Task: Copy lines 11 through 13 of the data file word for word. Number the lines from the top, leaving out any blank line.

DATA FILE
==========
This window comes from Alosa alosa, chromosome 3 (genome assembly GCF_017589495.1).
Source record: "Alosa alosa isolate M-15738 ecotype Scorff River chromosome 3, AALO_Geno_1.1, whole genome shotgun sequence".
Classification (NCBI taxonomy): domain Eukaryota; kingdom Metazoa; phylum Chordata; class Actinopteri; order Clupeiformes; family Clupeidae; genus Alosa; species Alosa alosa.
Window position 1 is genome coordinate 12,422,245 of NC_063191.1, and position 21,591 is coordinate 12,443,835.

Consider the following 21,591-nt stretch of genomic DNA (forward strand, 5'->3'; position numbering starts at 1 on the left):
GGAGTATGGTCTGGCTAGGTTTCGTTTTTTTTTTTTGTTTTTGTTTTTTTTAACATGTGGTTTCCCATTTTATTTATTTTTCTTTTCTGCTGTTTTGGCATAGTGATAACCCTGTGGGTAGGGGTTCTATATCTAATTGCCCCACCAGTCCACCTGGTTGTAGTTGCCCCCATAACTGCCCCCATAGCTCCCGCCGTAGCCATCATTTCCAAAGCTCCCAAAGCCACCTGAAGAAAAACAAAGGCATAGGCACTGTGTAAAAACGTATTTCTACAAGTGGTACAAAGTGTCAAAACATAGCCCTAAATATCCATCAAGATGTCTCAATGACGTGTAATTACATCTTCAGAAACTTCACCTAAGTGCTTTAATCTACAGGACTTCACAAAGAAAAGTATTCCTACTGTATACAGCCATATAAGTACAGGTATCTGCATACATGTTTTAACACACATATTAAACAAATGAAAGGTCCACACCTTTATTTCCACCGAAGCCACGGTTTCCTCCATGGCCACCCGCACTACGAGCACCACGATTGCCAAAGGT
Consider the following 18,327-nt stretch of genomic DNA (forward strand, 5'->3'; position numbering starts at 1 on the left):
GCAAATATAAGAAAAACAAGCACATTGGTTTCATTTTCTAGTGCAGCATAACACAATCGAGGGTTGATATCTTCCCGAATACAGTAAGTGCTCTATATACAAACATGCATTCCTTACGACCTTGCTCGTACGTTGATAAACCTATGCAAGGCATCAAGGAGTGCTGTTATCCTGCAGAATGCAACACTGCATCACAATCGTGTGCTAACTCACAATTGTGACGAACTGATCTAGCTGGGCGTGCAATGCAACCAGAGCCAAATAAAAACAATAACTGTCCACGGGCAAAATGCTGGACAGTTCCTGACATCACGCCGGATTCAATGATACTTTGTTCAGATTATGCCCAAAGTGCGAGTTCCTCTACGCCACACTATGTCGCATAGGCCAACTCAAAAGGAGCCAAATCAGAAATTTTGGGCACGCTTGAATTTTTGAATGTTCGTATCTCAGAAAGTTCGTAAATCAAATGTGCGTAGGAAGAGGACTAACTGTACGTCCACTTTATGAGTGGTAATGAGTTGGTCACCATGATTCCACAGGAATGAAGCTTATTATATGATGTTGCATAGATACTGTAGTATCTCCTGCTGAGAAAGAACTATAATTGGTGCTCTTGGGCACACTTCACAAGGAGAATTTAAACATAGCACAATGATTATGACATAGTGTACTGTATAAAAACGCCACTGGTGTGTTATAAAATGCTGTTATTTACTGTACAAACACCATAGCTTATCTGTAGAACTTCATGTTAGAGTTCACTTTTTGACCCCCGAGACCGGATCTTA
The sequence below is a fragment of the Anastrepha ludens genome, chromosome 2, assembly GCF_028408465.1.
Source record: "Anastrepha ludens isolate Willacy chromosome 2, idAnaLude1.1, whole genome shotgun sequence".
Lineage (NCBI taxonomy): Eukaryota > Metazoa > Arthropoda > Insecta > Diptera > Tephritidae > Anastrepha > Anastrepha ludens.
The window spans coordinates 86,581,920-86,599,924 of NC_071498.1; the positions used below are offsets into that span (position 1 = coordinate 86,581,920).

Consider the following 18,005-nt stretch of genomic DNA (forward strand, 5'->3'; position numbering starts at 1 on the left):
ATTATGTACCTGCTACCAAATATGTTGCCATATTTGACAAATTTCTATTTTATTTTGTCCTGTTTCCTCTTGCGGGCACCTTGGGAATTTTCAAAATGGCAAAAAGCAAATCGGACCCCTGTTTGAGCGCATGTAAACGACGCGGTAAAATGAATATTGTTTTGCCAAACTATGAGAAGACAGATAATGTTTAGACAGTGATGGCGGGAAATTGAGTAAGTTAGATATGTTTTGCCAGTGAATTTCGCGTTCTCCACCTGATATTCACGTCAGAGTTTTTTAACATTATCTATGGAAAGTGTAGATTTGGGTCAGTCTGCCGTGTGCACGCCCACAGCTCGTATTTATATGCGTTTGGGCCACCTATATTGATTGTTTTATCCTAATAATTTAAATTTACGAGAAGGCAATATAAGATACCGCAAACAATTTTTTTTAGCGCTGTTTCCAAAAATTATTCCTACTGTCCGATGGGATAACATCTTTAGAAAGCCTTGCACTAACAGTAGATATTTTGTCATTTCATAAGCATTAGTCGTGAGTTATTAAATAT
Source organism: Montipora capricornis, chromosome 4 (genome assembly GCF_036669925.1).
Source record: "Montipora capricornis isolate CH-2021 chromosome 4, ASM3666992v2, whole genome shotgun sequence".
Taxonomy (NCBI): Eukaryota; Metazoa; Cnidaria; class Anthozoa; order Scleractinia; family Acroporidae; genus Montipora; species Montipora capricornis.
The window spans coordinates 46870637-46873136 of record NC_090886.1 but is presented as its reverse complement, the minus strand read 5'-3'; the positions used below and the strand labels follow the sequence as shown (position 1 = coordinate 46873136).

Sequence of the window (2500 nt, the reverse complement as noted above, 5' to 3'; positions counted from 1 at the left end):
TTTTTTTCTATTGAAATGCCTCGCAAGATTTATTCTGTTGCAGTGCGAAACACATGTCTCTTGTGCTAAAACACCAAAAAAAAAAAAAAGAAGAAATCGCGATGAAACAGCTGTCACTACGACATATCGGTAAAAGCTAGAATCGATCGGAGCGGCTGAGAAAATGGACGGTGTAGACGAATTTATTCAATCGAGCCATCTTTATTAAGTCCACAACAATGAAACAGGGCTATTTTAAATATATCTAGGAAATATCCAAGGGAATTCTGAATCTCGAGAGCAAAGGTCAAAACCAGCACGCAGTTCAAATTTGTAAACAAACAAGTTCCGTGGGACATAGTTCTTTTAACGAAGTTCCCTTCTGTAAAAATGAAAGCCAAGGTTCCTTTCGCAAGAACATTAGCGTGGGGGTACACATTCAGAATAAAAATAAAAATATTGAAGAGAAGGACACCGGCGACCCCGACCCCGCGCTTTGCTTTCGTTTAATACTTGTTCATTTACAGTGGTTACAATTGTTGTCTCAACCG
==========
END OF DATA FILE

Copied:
Lineage (NCBI taxonomy): Eukaryota > Metazoa > Arthropoda > Insecta > Diptera > Tephritidae > Anastrepha > Anastrepha ludens.
The window spans coordinates 86,581,920-86,599,924 of NC_071498.1; the positions used below are offsets into that span (position 1 = coordinate 86,581,920).

Consider the following 18,005-nt stretch of genomic DNA (forward strand, 5'->3'; position numbering starts at 1 on the left):